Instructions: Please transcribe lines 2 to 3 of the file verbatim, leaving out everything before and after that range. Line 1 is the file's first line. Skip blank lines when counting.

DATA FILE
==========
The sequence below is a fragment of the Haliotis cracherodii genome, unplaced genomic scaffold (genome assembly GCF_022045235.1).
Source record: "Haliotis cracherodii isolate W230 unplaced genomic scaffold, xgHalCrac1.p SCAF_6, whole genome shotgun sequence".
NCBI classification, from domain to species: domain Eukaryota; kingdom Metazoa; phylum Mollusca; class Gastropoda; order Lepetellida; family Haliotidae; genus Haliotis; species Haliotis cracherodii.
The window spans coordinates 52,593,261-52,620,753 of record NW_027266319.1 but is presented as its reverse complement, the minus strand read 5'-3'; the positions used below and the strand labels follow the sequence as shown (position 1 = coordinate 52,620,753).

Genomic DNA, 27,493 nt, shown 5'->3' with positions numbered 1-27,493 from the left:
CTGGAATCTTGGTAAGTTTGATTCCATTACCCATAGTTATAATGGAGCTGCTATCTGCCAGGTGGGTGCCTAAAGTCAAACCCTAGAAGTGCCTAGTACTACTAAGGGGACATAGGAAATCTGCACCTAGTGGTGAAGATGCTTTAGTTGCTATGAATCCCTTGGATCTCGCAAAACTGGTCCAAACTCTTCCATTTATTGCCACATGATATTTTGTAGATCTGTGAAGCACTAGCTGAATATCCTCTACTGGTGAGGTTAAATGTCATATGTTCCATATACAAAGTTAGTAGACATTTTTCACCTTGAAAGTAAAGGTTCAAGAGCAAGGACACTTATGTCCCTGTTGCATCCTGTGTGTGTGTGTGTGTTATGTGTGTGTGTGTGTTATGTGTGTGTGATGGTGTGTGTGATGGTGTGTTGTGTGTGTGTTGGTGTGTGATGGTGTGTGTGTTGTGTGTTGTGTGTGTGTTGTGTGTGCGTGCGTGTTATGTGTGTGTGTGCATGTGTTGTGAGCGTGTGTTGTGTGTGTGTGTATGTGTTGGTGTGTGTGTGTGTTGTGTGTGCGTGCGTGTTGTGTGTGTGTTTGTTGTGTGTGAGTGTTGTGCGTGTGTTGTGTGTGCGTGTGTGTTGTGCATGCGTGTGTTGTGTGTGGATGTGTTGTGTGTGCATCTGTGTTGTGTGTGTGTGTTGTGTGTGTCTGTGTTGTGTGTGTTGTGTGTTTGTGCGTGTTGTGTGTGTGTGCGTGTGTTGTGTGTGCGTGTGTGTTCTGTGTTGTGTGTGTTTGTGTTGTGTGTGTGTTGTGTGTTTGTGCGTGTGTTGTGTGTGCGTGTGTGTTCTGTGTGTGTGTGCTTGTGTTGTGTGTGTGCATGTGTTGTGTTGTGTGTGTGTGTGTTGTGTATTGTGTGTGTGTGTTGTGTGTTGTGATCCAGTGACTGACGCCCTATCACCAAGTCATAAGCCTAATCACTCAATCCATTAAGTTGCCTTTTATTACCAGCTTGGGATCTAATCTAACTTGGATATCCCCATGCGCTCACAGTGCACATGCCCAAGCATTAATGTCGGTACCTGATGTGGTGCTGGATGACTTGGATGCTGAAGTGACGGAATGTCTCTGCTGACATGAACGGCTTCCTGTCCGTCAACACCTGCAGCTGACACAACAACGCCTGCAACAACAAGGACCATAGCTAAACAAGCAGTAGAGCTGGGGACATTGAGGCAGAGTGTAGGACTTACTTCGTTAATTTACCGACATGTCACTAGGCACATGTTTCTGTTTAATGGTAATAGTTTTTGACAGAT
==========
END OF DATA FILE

Source record: "Haliotis cracherodii isolate W230 unplaced genomic scaffold, xgHalCrac1.p SCAF_6, whole genome shotgun sequence".
NCBI classification, from domain to species: domain Eukaryota; kingdom Metazoa; phylum Mollusca; class Gastropoda; order Lepetellida; family Haliotidae; genus Haliotis; species Haliotis cracherodii.